"They're dangerously fertile"HANNAH MACHOVER

I walked into the Blythe Room of Clare Colony and was ignored by Louis Rogers and his cast for nearly 20 minutes. It was maybe the most enthralling rehearsal I’ve ever seen.

Louis, dressed in a white t-shirt, black Levi’s, with long blonde hair and spectacles pranced ridiculously around the floor in bare feet completely engrossed. Giving up on trying to chat to Louis, I managed to get hold of Posey Mehta, who explained: “We’re trying to be storytellers, what we’re presenting isn’t a play about a family from beginning to end, it's a play very much about the fens, and if I could make it so that the audience walked away from it with one thing it would be this kind of encompassing, almost unnerving feeling of the fens as a landscape. They're dangerously fertile, there’s something about how empty they are. They have potent fecundity, and that allows for living things to shift in ways they wouldn't otherwise.”

“We’re trying to be storytellers”

Fen is a devised play based on the short story collection written by Daisy Johnson.“We worked together at a bookshop at home. I read some of the stories, and when the collection came out I thought it could make a really cool basis for a show.” Louis went on to say: “It's about the landscape and the land and the strange earth that surrounds Cambridge, which is very distinctive. Doing it now, and seeing it all come together, it's really about young characters who are trying to figure themselves out, figuring out how they relate to others and how they relate to themselves.”

Louis leads a rehearsalMeggie Lönngren Sampaio

I asked how they had gone about devising the script. “We started by reading the stories a lot and aloud and together and finding where the scenes were, and worked from there up, improving and deciding and talking a lot. We did it, when possible, as much ‘on location’ as possible; we went out to Ely and Wickham Fen to do that stuff, but also in kitchens and bedrooms.”

My college mum, Hannah Machover, had told me about the exciting sound and technology experimenting which has been taking place. “Chris (Lazenblatt) has been recording some rehearsals, and recording when we go out to the fens. Also Frank (Martin), who is doing the film... we’ve tried to keep it a very open rehearsal space, so we’re always working together. The sound is very useful because its a reference point for our rehearsals, we can go back and not forget it, and use it in the play.”


The rehearsal period felt very intimate which would be tricky to recreate in the ADC. How do you think its all going to work in the main theatre? “It's a challenge. But it's totally ready for the big stage. It's been made for the ADC. The ADC is an amazingly versatile space, but also something you have to work against. It's to an extent impersonal. If we want to make something which is intimate and strange and to persuade people to come we have to work hard to make the scene really intimate, to make the sounds very intimate.”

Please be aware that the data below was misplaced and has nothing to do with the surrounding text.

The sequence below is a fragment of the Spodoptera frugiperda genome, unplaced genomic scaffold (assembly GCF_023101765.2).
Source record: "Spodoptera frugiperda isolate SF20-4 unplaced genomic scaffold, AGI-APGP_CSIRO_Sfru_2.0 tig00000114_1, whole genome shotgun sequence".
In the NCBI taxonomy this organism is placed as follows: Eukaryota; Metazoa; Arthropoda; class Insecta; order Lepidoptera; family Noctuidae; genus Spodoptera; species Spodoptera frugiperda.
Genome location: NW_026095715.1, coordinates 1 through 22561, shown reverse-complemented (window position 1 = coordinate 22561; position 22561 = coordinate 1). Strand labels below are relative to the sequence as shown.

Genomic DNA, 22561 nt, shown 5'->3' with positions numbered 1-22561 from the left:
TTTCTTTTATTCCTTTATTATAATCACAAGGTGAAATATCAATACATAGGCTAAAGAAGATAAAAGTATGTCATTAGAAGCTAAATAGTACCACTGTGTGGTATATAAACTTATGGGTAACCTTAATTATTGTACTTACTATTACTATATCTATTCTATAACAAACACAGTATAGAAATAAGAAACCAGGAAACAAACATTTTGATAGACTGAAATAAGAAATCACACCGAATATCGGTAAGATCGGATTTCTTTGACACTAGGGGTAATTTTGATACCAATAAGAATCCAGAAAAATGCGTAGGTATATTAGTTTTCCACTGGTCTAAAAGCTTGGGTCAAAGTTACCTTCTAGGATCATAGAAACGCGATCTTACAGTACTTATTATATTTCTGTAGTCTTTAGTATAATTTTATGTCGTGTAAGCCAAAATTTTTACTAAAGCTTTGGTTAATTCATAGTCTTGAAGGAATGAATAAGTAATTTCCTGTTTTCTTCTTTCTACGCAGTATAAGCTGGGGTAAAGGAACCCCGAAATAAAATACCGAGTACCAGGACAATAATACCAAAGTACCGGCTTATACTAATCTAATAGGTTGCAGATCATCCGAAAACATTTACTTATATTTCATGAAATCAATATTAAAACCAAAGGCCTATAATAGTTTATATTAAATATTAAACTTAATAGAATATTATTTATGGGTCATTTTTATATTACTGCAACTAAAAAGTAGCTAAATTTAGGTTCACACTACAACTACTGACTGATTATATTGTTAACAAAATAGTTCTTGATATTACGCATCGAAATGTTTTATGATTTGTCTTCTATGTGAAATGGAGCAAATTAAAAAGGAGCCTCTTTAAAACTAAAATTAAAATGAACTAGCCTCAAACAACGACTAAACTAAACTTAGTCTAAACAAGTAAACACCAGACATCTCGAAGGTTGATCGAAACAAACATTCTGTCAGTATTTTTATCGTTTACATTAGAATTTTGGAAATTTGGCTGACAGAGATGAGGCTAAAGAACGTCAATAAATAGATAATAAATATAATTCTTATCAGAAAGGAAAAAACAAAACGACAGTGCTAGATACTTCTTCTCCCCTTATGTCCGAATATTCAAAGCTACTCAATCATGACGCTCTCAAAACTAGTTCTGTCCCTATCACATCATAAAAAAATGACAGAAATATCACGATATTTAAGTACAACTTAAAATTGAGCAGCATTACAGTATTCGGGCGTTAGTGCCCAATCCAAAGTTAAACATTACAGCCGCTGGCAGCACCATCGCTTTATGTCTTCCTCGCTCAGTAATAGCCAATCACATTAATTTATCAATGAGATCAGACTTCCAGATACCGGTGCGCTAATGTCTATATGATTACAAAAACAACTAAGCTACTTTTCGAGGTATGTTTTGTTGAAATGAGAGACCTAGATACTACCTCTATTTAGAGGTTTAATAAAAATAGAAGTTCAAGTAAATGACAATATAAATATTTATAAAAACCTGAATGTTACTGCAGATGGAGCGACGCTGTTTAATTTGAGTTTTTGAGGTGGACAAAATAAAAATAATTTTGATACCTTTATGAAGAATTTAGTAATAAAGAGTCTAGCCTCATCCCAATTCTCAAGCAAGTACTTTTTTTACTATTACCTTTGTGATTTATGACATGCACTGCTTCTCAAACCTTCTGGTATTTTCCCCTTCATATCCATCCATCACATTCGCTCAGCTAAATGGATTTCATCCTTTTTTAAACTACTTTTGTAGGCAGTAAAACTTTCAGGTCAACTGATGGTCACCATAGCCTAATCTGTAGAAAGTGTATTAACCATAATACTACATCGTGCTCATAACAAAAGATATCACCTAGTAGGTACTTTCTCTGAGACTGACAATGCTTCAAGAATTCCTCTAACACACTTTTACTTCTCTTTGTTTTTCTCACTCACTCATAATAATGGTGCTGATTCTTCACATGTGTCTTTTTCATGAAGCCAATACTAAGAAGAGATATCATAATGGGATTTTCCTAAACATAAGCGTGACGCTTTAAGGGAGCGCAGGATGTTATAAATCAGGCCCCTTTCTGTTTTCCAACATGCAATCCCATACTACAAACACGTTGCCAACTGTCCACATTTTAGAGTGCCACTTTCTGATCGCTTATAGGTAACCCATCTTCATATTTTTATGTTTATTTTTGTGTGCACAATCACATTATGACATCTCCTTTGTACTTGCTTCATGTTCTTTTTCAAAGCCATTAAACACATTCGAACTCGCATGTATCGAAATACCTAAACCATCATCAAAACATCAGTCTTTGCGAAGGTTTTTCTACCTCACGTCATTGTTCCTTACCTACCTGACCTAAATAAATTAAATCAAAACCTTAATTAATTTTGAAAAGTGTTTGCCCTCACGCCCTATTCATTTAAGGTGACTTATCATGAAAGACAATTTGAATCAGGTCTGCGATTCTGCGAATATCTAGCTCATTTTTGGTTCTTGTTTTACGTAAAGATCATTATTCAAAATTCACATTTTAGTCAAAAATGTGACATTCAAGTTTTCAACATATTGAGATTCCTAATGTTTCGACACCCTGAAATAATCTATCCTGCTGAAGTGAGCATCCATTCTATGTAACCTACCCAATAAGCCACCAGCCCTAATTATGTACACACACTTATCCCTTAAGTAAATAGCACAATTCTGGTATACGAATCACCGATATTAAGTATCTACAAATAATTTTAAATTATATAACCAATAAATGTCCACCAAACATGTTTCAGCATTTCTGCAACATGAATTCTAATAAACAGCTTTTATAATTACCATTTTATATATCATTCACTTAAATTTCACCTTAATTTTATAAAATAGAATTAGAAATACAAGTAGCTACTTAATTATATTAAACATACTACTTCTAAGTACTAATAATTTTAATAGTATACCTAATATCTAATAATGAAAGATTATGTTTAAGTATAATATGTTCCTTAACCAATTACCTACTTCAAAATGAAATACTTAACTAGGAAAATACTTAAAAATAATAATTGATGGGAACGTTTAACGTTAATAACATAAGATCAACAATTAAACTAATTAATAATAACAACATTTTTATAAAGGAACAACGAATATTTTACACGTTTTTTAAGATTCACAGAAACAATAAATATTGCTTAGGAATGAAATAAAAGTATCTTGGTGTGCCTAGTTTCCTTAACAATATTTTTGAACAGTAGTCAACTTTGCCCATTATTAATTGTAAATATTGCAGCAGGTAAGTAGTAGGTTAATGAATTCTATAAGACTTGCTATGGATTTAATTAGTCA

In the short story collection all the protagonists are women. I asked how the cast thought female characters are important to what they’ve devised? “All the men in the stories are peripheral, in a way that often women are. So they're husbands, brothers, uncles, there’s that secondary relationship.” Os Leanse, playing Fin, said: “there is a gap between Isobel (played by Emma Corrin) and Fin, she has her own aura. Growing up as a teenager in the fens is a very unique experience. You do, I think, from the stories get a sense of teenagers quite lost in their own heads, existing in a landscape where there is nothing to do. It's very flat, vacant. You have to imagine things.”

Louis added that “there is a lot of material for female characters from the short stories, especially interior stuff, but it also can be very hard to work a character who is very complicated - it takes a lot of work.” Martha Murphy agreed: “Taking a character out of a book, when you don't have much dialogue, is very different process than to having a script where you have a theatrical character in a way”. Louis added that “we have deviated from the story (the stories weren't written for the stage) and so there is plenty of stuff to fill in with our own experiences, directly and indirectly.”

“Rogers went to the ADC with only a short story collection and an idea”

Fen feels risky. A devised piece, Rogers went to the ADC with only a short story collection and an idea. The faith of the programming committee seems to have been well placed, with the technological capabilities of the ADC given to the some of the most creative students in Cambridge. A performance in Cambridge, about the fens, seems particularly exciting